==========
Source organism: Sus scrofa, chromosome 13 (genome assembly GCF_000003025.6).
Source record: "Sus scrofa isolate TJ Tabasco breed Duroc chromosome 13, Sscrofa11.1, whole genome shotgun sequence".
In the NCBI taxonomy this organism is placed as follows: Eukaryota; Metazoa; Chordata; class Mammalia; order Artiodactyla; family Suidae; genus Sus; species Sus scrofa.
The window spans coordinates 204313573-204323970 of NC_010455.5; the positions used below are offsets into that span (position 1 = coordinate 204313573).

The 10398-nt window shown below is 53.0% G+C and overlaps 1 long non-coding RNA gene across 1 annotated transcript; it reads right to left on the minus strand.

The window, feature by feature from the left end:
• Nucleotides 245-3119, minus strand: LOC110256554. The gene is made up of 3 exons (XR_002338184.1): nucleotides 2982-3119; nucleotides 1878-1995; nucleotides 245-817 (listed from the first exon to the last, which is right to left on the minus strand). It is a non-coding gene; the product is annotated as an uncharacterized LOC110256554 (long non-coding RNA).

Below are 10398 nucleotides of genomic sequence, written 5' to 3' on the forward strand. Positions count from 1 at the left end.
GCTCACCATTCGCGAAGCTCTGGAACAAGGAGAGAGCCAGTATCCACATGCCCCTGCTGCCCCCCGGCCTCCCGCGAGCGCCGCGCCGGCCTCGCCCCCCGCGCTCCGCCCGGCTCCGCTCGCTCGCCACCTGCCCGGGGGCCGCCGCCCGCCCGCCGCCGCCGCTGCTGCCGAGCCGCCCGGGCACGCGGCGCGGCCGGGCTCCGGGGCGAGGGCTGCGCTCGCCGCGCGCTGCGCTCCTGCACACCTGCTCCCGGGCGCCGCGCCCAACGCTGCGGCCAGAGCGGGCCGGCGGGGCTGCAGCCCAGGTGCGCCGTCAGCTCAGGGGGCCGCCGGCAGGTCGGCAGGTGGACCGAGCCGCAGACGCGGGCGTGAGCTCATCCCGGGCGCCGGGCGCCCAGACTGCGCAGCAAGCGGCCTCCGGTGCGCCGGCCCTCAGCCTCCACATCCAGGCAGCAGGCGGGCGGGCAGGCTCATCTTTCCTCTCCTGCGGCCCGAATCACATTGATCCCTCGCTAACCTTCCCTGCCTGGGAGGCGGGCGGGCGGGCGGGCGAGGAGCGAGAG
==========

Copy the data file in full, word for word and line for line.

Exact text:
Source organism: Sus scrofa, chromosome 13 (genome assembly GCF_000003025.6).
Source record: "Sus scrofa isolate TJ Tabasco breed Duroc chromosome 13, Sscrofa11.1, whole genome shotgun sequence".
In the NCBI taxonomy this organism is placed as follows: Eukaryota; Metazoa; Chordata; class Mammalia; order Artiodactyla; family Suidae; genus Sus; species Sus scrofa.
The window spans coordinates 204313573-204323970 of NC_010455.5; the positions used below are offsets into that span (position 1 = coordinate 204313573).

The 10398-nt window shown below is 53.0% G+C and overlaps 1 long non-coding RNA gene across 1 annotated transcript; it reads right to left on the minus strand.

The window, feature by feature from the left end:
• Nucleotides 245-3119, minus strand: LOC110256554. The gene is made up of 3 exons (XR_002338184.1): nucleotides 2982-3119; nucleotides 1878-1995; nucleotides 245-817 (listed from the first exon to the last, which is right to left on the minus strand). It is a non-coding gene; the product is annotated as an uncharacterized LOC110256554 (long non-coding RNA).

Below are 10398 nucleotides of genomic sequence, written 5' to 3' on the forward strand. Positions count from 1 at the left end.
GCTCACCATTCGCGAAGCTCTGGAACAAGGAGAGAGCCAGTATCCACATGCCCCTGCTGCCCCCCGGCCTCCCGCGAGCGCCGCGCCGGCCTCGCCCCCCGCGCTCCGCCCGGCTCCGCTCGCTCGCCACCTGCCCGGGGGCCGCCGCCCGCCCGCCGCCGCCGCTGCTGCCGAGCCGCCCGGGCACGCGGCGCGGCCGGGCTCCGGGGCGAGGGCTGCGCTCGCCGCGCGCTGCGCTCCTGCACACCTGCTCCCGGGCGCCGCGCCCAACGCTGCGGCCAGAGCGGGCCGGCGGGGCTGCAGCCCAGGTGCGCCGTCAGCTCAGGGGGCCGCCGGCAGGTCGGCAGGTGGACCGAGCCGCAGACGCGGGCGTGAGCTCATCCCGGGCGCCGGGCGCCCAGACTGCGCAGCAAGCGGCCTCCGGTGCGCCGGCCCTCAGCCTCCACATCCAGGCAGCAGGCGGGCGGGCAGGCTCATCTTTCCTCTCCTGCGGCCCGAATCACATTGATCCCTCGCTAACCTTCCCTGCCTGGGAGGCGGGCGGGCGGGCGGGCGAGGAGCGAGAG